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AASLD 2016: Lonafarnib Lowers Hepatitis Delta Levels with Acceptable Side Effects

The hepatitis delta virus (HDV) assembly inhibitor lonafarnib reduces HDV viral load and can be safely boosted with ritonavir to allow for higher and more effective doses with acceptable gastrointestinal side effects, according to study results presented at the recent AASLD Liver Meeting in Boston.

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7. Tenofovir Alafenamide Approved for Hepatitis B

In November the U.S. Food and Drug Administration (FDA) approved tenofovir alafenamide (TAF) for the treatment of hepatitis B, offering a new option that is easier on the bones and kidneys than the older version of tenofovir.

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Coverage of the 2016 AASLD Liver Meeting

HIVandHepatitis.com coverage of the 2016 American Association for the Study of Liver Diseases (AASLD) Liver Meeting in Boston, November 11-15, 2016.

Conference highlights include direct-acting antiviral therapy for difficult-to-treat people with hepatitis C, novel hepatitis B agents, complications of viral hepatitis, and NAFLD/NASH.

Full listing by topic

Liver Meeting 2016 website

11/20/16

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AASLD 2016: Nivolumab Shows Good Safety and Promising Response Rates in Liver Cancer Study

Nivolumab (Opdivo), an antibody that blocks the PD-1 receptor and restores T-cell anti-tumor activity, appeared safe and was associated with disease control and stabilization in a Phase 1/2 study of patients with hepatocellular carcinoma, according to late-breaking results from the CheckMate 040 study presented at the AASLD Liver Meeting last month in Boston.

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AASLD 2016: Tenofovir Alafenamide Approved for Hepatitis B, Works Well with Less Effect on Bones

Tenofovir alafenamide (TAF), a new lower-dose pro-drug, matches the older tenofovir disoproxil fumarate (TDF) for antiviral activity against hepatitis B virus but causes less bone mineral loss, according to a report at the AASLD Liver Meeting this week in Boston. The U.S. Food and Drug Administration last week approved stand-alone TAF for hepatitis B treatment.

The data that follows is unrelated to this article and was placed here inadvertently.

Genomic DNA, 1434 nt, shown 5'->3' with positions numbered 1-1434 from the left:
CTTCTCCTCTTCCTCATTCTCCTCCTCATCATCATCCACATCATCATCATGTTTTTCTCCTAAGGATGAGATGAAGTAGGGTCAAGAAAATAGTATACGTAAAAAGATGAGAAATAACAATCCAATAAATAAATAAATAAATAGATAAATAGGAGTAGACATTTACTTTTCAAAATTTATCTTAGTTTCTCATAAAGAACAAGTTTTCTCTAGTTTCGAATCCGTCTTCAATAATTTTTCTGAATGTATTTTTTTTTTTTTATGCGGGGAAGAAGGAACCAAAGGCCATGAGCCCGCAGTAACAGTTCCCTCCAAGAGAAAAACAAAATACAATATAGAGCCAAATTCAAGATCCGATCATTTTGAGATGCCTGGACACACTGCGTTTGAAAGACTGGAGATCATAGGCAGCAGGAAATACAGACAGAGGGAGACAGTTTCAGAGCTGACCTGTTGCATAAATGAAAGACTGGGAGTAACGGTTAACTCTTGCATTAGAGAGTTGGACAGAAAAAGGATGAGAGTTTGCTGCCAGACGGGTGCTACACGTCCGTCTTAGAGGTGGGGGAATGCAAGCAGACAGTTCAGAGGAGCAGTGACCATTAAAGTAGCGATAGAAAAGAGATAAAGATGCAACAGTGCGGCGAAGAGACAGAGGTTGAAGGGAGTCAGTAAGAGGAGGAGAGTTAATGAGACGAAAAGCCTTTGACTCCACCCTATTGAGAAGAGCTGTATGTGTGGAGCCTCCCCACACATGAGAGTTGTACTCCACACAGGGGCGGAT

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AASLD 2016: GS-4774 Therapeutic Vaccine Shows Little Efficacy in People with Hepatitis B

An experimental immune-based therapy for chronic hepatitis B combined with tenofovir was safe and well-tolerated, but did not lead to greater reductions in hepatitis B surface antigen (HBsAg) than the antiviral alone, according to a study reported at the AASLD Liver Meeting this month in Boston.

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FDA Warns of HBV Reactivation Risk After Starting Hepatitis C Medications

The U.S. Food and Drug Administration (FDA) this week issued a new safety warning about the risk of hepatitis B virus (HBV) reactivation in people treated with direct-acting antivirals (DAAs) for hepatitis C. In a few cases HBV reactivation has led to serious liver problems or death. The FDA will now require a boxed warning on package labels for all DAAs. The caution applies to people who currently have chronic hepatitis B and those who previously cleared HBV spontaneously or with treatment.

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AASLD 2016: Nucleic Acid Polymers Reduce HBsAg Levels and Improve Control of Hepatitis B Virus

The nucleic acid polymers REP 2139 and REP 2165 led to hepatitis B surface antigen (HBsAg) reduction or clearance when combined with tenofovir and pegylated interferon, according to early results from a small study presented as a late-breaker at the AASLD Liver Meeting this month in Boston. This combination may potentially enable functional control of hepatitis B if confirmed in larger studies.

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Hepatitis B Testing Should Be Done Before and During Hepatitis C Treatment

People considering treatment for hepatitis C should first be tested for hepatitis B virus (HBV) and monitored throughout therapy, as successful elimination of hepatitis C virus (HCV) can reactivate HBV and potentially worsen liver disease, according to recent updates to American and European hepatitis C treatment guidelines.

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